Creating your own safety net
“We cannot solve our problems with the same thinking we used when we created them.”
This nugget of pure gold from Albert Einstein is one of my favorite all-time quotes, and that’s saying a lot. It’s the key to creating a good income plan; when you come right down to it, it’s probably the key to solving any thorny problem.
It’s no secret the retirement system in the U.S. is a complete mess. It’s working great for highly paid individuals who were able to amass small fortunes, all while raising families, paying off mortgages, sending their kids to college and weathering an unpredictable and capricious stock market.
Since we Boomers graduated, the landscape has shifted beneath our feet. According to the Employee Benefit Research Institute, in the early 1970s, more than 80 percent of workers with an employer-sponsored retirement plan had a defined-benefits pension. They did not have to worry about investing wisely while working, or trying to determine a “safe” amount to withdraw once retired. All of that risk was shifted to the pension. All the worker had to do was put in their time and contribute, knowing his or her income was secure for life after putting in a lifetime of dedicated service. The average retirement was 13 years and income was predictable. That all changed in the early 1980s with the advent of the 401(k), which was originally created as a tax-dodge for highly-compensated individuals, not a model for our retirement system.
Nevertheless, by the 1990s, we were all in with the new system and tens of millions of people were pouring trillions of dollars into the markets. Today it’s estimated that more than $24 trillion is invested in these plans. This flood of new investments supercharged the markets to more than 1,600 percent growth between 1980 and 2000. Planning techniques like “Monte Carlo Planning” and “the 4 Percent Rule” came into fashion and everyone felt secure in the knowledge that markets would return 18 percent annually forever and life was good.
Then reality crept in. Today, only about 30 percent of workers who participate in an employer-sponsored plan have a defined benefits pension. At the same time, the average length of retirement went from 13 to 18 years. That’s the average, meaning today’s retiree has to plan for a potential 36-year retirement. At the same time, the markets have destroyed nearly half our wealth, twice in one decade, and only 4 percent of those without pensions have adequate savings to ensure a safe and secure retirement, representing if not the most, one of the most serious financial crises in our nation’s history.
But the financial industry refuses to change, or even recognize there’s a problem. And who could blame them? It is estimated that Wall Street pulls from 2.5 percent to 3 percent annually out of this $24 trillion golden goose. That’s $600 to $800 billion a year. They have no incentive to change at all, in fact, just the opposite. So instead of looking for a workable alternative, we are told to just live on less, take Social Security earlier, and wait to withdraw only our required minimum distributions from our qualified investments. The 4 percent rule of yesteryear is the 2.8 percent rule of today. This is truly a “Less Now, More Later” kind of thinking that translates to a “Less Now, Less Always” reality.
The truth is, the only people truly benefiting from today’s financial system are those who work in it and the very highly compensated. The vast majority of people getting ready to retire are taking it on the chin. Even worse, Wall Street and the financial services industry use the proceeds from our money to lobby Congress and fuel a media machine to keep us trapped in the status quo.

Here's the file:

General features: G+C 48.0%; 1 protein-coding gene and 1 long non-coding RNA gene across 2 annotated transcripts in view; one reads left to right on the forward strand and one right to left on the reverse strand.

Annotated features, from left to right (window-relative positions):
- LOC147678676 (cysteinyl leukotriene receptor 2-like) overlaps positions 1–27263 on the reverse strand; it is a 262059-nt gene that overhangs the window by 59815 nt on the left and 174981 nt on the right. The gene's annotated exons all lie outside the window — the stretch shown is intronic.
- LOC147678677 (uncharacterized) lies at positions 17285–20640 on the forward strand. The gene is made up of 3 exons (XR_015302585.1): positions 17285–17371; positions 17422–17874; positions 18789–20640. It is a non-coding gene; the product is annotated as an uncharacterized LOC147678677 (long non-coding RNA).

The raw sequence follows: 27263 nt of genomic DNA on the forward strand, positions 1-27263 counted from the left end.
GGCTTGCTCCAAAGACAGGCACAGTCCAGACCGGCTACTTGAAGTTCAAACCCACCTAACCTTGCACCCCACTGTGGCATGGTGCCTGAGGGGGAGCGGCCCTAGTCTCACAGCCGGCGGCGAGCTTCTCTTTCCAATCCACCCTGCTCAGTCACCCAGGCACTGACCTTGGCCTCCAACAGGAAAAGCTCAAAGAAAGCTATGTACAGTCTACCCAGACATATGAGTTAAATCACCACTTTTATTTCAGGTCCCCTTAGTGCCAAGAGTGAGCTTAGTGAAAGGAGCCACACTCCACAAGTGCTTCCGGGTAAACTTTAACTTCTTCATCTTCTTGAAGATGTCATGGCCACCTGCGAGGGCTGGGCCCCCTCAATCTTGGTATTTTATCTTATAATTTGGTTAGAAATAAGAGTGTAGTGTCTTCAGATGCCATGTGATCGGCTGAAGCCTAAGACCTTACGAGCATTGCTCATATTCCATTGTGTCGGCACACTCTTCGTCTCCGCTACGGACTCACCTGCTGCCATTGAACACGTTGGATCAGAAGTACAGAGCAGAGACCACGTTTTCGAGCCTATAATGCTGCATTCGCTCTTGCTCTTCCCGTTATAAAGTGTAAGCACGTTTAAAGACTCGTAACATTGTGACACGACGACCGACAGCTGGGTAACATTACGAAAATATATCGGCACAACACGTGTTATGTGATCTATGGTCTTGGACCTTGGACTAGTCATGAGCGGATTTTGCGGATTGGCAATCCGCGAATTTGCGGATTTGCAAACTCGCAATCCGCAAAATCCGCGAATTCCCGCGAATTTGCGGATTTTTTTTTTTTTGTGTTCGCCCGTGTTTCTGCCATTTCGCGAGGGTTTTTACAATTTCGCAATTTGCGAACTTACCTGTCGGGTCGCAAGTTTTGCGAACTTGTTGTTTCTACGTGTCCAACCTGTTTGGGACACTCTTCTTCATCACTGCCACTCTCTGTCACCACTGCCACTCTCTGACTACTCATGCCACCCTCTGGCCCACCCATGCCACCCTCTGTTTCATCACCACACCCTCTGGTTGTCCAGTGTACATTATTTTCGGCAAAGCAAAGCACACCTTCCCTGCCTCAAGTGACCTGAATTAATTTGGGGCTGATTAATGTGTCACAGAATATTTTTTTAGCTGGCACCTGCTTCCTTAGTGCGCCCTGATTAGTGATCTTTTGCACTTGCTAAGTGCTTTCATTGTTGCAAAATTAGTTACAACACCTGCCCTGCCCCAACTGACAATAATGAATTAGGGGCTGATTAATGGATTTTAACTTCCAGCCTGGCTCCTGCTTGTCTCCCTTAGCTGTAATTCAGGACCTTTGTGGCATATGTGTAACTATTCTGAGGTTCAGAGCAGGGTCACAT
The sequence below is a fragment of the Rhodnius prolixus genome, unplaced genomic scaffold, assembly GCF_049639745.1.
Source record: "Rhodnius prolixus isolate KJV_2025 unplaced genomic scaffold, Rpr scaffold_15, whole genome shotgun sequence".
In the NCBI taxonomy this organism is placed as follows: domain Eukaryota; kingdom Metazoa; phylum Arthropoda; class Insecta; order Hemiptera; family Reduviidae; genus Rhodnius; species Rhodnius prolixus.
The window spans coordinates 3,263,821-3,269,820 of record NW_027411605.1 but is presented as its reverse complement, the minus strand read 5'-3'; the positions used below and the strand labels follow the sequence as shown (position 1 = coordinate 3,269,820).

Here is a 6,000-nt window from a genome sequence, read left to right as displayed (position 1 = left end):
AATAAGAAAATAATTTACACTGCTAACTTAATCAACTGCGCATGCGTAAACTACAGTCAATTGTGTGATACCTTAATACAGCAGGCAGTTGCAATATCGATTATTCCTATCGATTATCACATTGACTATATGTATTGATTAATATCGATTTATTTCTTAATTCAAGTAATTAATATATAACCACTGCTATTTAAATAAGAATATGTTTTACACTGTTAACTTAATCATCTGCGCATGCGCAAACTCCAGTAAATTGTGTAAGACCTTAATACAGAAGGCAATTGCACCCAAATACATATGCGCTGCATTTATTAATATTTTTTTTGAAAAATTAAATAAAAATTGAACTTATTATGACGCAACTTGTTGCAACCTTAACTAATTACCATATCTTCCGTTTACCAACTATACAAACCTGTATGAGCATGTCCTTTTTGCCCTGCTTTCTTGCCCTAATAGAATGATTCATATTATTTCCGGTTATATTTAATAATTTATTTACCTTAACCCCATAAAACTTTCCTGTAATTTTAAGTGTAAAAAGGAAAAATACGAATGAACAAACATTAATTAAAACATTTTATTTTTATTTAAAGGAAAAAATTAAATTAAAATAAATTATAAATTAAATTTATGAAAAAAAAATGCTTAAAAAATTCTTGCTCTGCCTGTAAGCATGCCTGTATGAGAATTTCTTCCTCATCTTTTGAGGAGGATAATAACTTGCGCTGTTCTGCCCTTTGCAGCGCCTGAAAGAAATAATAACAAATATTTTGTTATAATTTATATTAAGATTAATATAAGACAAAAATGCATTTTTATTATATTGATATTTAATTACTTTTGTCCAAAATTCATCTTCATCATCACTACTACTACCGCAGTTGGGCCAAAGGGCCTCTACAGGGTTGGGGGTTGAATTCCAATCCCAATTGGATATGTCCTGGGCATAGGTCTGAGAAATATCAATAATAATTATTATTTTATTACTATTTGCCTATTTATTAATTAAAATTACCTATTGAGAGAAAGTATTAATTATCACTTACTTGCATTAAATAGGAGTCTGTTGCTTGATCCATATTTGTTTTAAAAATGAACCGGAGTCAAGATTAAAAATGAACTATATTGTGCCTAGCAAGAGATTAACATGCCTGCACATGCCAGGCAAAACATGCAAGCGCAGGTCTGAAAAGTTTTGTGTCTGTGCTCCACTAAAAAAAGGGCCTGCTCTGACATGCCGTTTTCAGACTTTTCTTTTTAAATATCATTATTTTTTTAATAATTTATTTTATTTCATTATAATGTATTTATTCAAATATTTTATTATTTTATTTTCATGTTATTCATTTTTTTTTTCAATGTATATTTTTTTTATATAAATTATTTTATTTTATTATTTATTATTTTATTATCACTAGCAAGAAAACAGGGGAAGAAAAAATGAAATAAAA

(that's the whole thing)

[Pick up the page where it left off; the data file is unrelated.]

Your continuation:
The fix? It’s time to change our thinking. In order to move into a “More Now, More Later” lifestyle, you need to turn your planning approach on its head. How? By restoring a stream of reliable, safe and predictable income that is guaranteed to live as long as you do. It’s the only answer.
Here’s the really cool part. Actuarially, we are much less likely to be here in our 80s and 90s. However, we could be, so we have to plan for it. But if done right, we can leverage the lower likelihood of needing it, thereby significantly reducing the cost, but only if we spread that among a large group of people. Otherwise, we have to absorb 100 percent of the very real risk of running out of money.
By using and maximizing assets and income streams that spread the longevity risk and are guaranteed for life, we can remove the number one threat to our retirement: outliving our money due to the uncertainty of our life span. It starts with making smart decisions about Social Security, then pensions (if you are one of the lucky few who still has one), and if necessary, income annuities. These are the only things available that will guarantee lifetime income and remove the longevity risk, thereby restoring the balance and security enjoyed by our parents.
Then, once we have that taken care of, it’s possible to really plan for a known time horizon. By doing this, you remove the need to spend only 2.8 percent, sometimes getting as much as 6 percent to 8 percent a year, or even more. From day one. That truly is, “More Now and More Later.”
Stephen Kelley is a recognized leader in retirement income planning. Located in Nashua, he services Greater Boston and the New England areas. He is author of five books, including “Tell Me When You’re Going to Die,” which deals with the problem unknown lifespans create for retirement planning. It and his other books are available on Amazon.com. He can be heard every weekend on the “Free to Retire” radio show on WCAP and WFEA, and he conducts planning workshops at his New England Adult Learning Center, located in Nashua. Initial consultations are always free. You can reach Steve at 603-881-8811 or at www.FreeToRetireRadio.com.